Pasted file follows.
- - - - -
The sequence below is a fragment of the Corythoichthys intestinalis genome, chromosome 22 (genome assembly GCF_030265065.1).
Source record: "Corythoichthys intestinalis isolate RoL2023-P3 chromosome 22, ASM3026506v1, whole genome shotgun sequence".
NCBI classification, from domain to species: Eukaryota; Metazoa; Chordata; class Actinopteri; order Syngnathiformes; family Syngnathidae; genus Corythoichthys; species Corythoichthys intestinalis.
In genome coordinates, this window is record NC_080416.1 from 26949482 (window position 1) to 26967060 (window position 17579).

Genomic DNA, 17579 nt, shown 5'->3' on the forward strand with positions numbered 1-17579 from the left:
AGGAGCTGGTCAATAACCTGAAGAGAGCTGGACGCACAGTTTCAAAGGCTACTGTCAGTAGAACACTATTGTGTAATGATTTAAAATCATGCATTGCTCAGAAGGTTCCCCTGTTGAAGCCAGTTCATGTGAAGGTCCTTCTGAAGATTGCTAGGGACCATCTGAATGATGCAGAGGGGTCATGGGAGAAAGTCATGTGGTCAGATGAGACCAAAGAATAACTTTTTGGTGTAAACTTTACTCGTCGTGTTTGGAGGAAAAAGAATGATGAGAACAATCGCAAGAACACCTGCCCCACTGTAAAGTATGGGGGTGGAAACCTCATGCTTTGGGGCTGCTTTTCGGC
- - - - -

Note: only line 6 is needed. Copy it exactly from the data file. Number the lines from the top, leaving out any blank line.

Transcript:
AGGAGCTGGTCAATAACCTGAAGAGAGCTGGACGCACAGTTTCAAAGGCTACTGTCAGTAGAACACTATTGTGTAATGATTTAAAATCATGCATTGCTCAGAAGGTTCCCCTGTTGAAGCCAGTTCATGTGAAGGTCCTTCTGAAGATTGCTAGGGACCATCTGAATGATGCAGAGGGGTCATGGGAGAAAGTCATGTGGTCAGATGAGACCAAAGAATAACTTTTTGGTGTAAACTTTACTCGTCGTGTTTGGAGGAAAAAGAATGATGAGAACAATCGCAAGAACACCTGCCCCACTGTAAAGTATGGGGGTGGAAACCTCATGCTTTGGGGCTGCTTTTCGGC